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State's teachers at top for pay

$54,960 adjusted average leads U.S.

Tuesday, July 08, 2003

By Jane Elizabeth, Post-Gazette Education Writer

Pennsylvania teachers remain at the top of the nation's pay scale, according to an annual state-by-state salary survey.

The average teacher salary in Pennsylvania was $50,599 during the 2001-02 school year, according to the survey officially released yesterday by the American Federation of Teachers. That figure was seventh highest in the nation.

But when adjusted for the cost of living in Pennsylvania, the state's average teacher salary rose to $54,960, making it No. 1 in the nation. The state average also ranked No. 1 during the previous year's survey.

In fact, Pennsylvania teachers fare well in just about every category in the teachers union's examination of salaries.

For instance, their pay is considerably higher than the average annual earnings of private sector employees in Pennsylvania, who earn about $34,542. The state ranks third in the nation in that ratio.

The state's teacher pay ranks fourth in the nation when compared to Pennsylvania's per capita personal income of $30,752.

Even when adjusted for years of teaching experience -- Pennsylvania has an older teaching force -- the state still ranks 10th in the nation.

  On the Net

The full teacher salary report can be found at on the American Federation of Teachers Web site.


The $31,866 average salary of beginning teachers puts Pennsylvania 11th in the nation. That figure is a 2.4 percent increase over the previous year's salary figure for new teachers.

And teachers with master's degrees in Pittsburgh earn an average $67,400, which puts them at No. 5 among major cities nationwide.

The maximum salary for Pittsburgh teachers is $69,000. That figure ranks 11th among major cities.

While Pennsylvania's figures generally look better than much of the rest of the nation's, teachers as a whole in the United States still aren't fairly paid, the AFT contends.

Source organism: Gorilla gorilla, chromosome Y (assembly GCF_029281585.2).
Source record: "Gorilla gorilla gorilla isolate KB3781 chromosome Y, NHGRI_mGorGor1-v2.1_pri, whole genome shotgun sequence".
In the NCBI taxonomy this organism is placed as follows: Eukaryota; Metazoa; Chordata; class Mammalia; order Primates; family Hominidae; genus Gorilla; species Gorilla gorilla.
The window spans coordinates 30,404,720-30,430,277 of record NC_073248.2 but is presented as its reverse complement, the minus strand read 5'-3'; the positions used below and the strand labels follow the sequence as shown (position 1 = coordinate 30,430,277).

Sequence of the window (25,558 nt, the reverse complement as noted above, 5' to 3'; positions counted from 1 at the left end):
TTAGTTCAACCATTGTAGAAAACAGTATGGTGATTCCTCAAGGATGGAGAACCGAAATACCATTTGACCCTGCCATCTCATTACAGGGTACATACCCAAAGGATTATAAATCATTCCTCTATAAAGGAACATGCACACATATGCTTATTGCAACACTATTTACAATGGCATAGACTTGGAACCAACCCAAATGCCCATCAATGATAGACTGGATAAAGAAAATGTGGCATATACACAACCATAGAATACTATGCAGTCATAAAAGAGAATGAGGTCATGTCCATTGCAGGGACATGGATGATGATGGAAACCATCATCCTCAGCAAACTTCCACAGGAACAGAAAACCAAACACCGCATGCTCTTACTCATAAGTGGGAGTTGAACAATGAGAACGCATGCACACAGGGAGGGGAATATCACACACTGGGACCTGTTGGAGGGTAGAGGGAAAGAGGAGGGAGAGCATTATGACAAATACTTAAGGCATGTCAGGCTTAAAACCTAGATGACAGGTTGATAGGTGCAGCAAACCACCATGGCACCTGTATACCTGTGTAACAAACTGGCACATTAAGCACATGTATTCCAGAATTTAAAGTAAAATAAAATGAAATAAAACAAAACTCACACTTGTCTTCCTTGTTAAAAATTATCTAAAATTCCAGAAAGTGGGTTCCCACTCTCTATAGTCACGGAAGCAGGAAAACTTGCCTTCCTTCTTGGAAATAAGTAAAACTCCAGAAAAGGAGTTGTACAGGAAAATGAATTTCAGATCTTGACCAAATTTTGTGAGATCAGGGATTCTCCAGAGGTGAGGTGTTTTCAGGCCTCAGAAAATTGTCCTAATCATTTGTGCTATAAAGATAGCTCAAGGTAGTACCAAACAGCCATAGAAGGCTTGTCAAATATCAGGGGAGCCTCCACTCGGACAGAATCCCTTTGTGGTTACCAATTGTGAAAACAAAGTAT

Some districts "need to improve pretty dramatically," said John Tarka, executive director of the Pennsylvania Federation of Teachers. "There are some places in the country where teachers are still woefully underpaid."

In Pennsylvania too, he noted, there's a wide range of pay scales approved by school boards. Especially in less affluent districts, Tarka said, teachers are paid poorly.

"With the funding disparities [among districts], some are not able to provide teachers with a competitive salary schedule," he said.

The state with the lowest average salary was South Dakota, at $31,383. With cost-of-living adjustments, Hawaii ranked lowest at $31,761.

"When you hear those smaller salaries in other states," said Tarka, "you wonder how anyone can support a family."

Overall, the national average teacher salary was $44,367 -- a 2.7 percent increase over the previous year, according to the report.

Still, teacher salaries fall behind those of other white collar workers, the AFT study contended. For instance, the average salary of a midlevel accountant is $54,503, a 3.5 percent increase over the previous year, according to the survey.

The average computer system analyst earns $74,534, and the average engineer salary is $76,298.

For those who argue that teachers don't work a full year, the AFT contends that teachers still would earn less than other white collar workers if they worked 12 months.

Those extra 35 work days would bring the average teacher salary to $52,541.

"We think it's vital that teachers are well-compensated," said Tarka. "There is no question that teachers have a lot of responsibility."

The American Federation of Teachers is the nation's second- largest teachers union, with more than 1.2 million members who include teachers and other school employees.

Jane Elizabeth can be reached at jelizabeth@post-gazette.com or 412-263-1510.

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